Why masks should still be required

Everyone says that COVID-19 has drastically changed the world, yet people still refuse to accept that life will never go back to how it was before the pandemic. If we want to stop hearing the phrase ‘getting back to normal,’ then removing the mask mandate is not the solution. When something changes the world as substantially as the pandemic has, how are we supposed to revert to our old way of life?

One of the new norms we’ve adjusted to is masks. Yes, they are uncomfortable and inconvenient when you’re trying to talk to someone. Still, they’re necessary.

My mom works at Piedmont Athens Regional Hospital and has worked in person throughout the pandemic. When she comes home I hear the count of how many COVID patients have been admitted this week, and how many are on ventilators. I heard when both hospitals in Athens went on diversion because the ICUs and ERs were filled with COVID patients. It’s hard to hear things like this and to think that we’re fine to go ahead and lift mask mandates.

The first COVID-19 vaccine was released in the United States by Pfizer-Biotech on Dec. 11, 2020, and on Jun. 20, 2020, we were told that once you were fully vaccinated you no longer had to wear a mask. People were happy. We were finally getting through this pandemic after a year of isolation and personal hardships like losing family members, jobs or in-person school.

More recently many states and school districts have once again lifted mask mandates, including Clarke County School District. One contribution to this decision for many states and districts is the recent decline in cases, but cases and transmission rates will start to increase again once mandates are lifted.

“‘That gives us a head start on what we might expect and what we might be on the lookout for within our communities,’ Dr. Morgan added. ‘We may be at the tail-end of omicron but we may not yet be through the pandemic,” Dr. Jayne Morgan, in an article about Coronavirus found in wastewater said.

TIMING TURMOIL: Based on the poll mentioned earlier, the graphic shows how students felt about the timing of the mask mandate lift. Graphic by Kira Law and Eva Lucero.

The most recent mutations of COVID-19 include Omicron and a new subvariant called BA.2 that has also been classified as a descendant of Omicron. Since this subvariant is still new to us, it’s hard to determine if it will make people sicker than the original strand of Omicron. However, it has already been determined to be more transmissible than the original Omicron strand by the World Health Organization.

“So far, studies show that BA.2 may be up to 30% more transmissible than the original Omicron, which means that without mitigation measures such as mask-wearing, handwashing and social distancing, the latest version of Omicron can spread rapidly in communities,” Alice Park wrote for TIME. Moreover, U.S. News reports that BA.2 accounted for 11% of coronavirus cases in America in the first week of March, a 5% increase from the previous week. So how safe are we without masks?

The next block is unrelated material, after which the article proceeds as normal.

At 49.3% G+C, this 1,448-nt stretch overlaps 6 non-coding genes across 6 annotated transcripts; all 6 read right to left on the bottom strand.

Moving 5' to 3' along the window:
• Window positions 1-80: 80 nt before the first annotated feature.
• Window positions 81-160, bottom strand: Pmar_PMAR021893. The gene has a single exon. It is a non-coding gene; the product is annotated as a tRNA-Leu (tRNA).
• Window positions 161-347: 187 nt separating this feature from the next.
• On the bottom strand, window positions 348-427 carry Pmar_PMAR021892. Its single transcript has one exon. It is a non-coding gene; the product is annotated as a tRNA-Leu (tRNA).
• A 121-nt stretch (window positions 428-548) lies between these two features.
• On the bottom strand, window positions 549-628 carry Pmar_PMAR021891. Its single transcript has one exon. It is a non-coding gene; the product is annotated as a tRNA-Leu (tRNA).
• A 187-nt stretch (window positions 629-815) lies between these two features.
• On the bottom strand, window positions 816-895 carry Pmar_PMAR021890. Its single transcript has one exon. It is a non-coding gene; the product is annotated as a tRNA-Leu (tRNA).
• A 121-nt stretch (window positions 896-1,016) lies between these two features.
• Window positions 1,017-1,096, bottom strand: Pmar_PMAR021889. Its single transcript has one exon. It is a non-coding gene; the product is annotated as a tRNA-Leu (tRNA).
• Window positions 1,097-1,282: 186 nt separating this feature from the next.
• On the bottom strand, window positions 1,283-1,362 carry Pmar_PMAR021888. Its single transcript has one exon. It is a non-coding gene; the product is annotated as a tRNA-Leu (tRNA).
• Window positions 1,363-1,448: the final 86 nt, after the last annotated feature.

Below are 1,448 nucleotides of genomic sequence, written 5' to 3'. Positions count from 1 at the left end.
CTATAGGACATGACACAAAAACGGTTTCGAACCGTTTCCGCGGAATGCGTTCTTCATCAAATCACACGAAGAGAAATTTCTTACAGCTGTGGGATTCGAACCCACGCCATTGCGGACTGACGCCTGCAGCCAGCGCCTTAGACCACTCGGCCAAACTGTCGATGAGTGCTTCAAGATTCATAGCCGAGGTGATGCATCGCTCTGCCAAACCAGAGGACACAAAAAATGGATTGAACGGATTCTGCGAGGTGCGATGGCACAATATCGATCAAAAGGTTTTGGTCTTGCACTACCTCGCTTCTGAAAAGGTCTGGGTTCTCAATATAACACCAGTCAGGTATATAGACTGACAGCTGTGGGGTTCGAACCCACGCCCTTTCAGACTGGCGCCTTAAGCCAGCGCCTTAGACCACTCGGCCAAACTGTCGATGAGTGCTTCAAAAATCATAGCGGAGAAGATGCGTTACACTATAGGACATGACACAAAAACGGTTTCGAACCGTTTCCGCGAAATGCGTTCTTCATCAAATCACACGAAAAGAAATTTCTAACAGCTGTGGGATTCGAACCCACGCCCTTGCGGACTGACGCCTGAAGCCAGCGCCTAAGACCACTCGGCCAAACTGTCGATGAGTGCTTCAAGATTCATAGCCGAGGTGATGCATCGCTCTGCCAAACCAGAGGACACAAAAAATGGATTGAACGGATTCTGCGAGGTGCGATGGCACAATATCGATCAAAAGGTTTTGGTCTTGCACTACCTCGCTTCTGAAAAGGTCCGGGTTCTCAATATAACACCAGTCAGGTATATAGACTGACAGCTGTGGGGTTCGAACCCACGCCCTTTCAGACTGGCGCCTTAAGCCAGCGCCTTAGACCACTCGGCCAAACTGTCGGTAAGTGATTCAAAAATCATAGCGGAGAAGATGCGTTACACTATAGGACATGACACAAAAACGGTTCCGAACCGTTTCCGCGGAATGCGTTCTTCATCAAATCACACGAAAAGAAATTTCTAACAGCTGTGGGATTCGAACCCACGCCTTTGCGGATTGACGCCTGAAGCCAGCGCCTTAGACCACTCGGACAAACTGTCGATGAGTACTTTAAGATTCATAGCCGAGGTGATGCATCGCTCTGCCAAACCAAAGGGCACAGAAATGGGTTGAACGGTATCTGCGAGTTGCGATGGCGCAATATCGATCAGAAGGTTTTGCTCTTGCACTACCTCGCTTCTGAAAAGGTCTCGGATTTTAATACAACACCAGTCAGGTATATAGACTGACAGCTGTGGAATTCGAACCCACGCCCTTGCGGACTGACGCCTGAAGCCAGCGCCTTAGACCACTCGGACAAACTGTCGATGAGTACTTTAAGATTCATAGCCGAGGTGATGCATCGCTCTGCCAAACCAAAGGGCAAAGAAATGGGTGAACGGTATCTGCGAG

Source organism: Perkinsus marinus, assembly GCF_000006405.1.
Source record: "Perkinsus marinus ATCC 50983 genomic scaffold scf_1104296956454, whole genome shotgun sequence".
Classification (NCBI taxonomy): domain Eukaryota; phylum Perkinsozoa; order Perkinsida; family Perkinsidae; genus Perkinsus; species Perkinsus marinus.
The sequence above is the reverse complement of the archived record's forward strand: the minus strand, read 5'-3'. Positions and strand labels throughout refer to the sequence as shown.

Some people believe that once you’ve gotten a variant of COVID-19, you have built up immunity to every other mutation that comes from the original variant. However,  a study from the University of Illinois Urbana-Champaign found that antibody response differs between variants.

“The researchers studied the convergent antibodies’ ability to bind to several variants and found that they no longer bound to some. The finding has implications for the ability of new variants to reinfect people who contracted earlier versions of the virus,” professor Nicholas Wu said.

We can continue to complain and grumble about still living in a pandemic, but if we refuse the necessary measures to prevent its effects, will we ever reach the end?. If we aren’t willing to look at the data and realize we may hinder the progress we all want, then how are we ever going to move forward? Instead of complaining about it, take action. Instead of potentially creating another COVID-19 spike in schools without any boundaries to lessen the spread, enforce masks and social distancing measures. If not to allow advancement back to normal, then consider the families and elderly relatives that students go home to.

It’s our job to create a new normal by adapting to COVID-19 and the issues that stem from it. Eventually, normal may become a world where masks are no longer necessary, but we just simply are not there yet. It takes time to build a new reality.

Isabella Morgan

Senior Isabella (Izzy) Morgan is the Co-Editor-in-Chief during her fourth year with BluePrints Magazine. She would like to major in an animal science field and minor in photography. She plays softball for the Lady Jags softball team and hopes to publish photojournalism pieces as well as cover larger events this year in journalism. Morgan appreciates the opportunity BluePrints provides to learn from her peers and improve her writing and photography skills.

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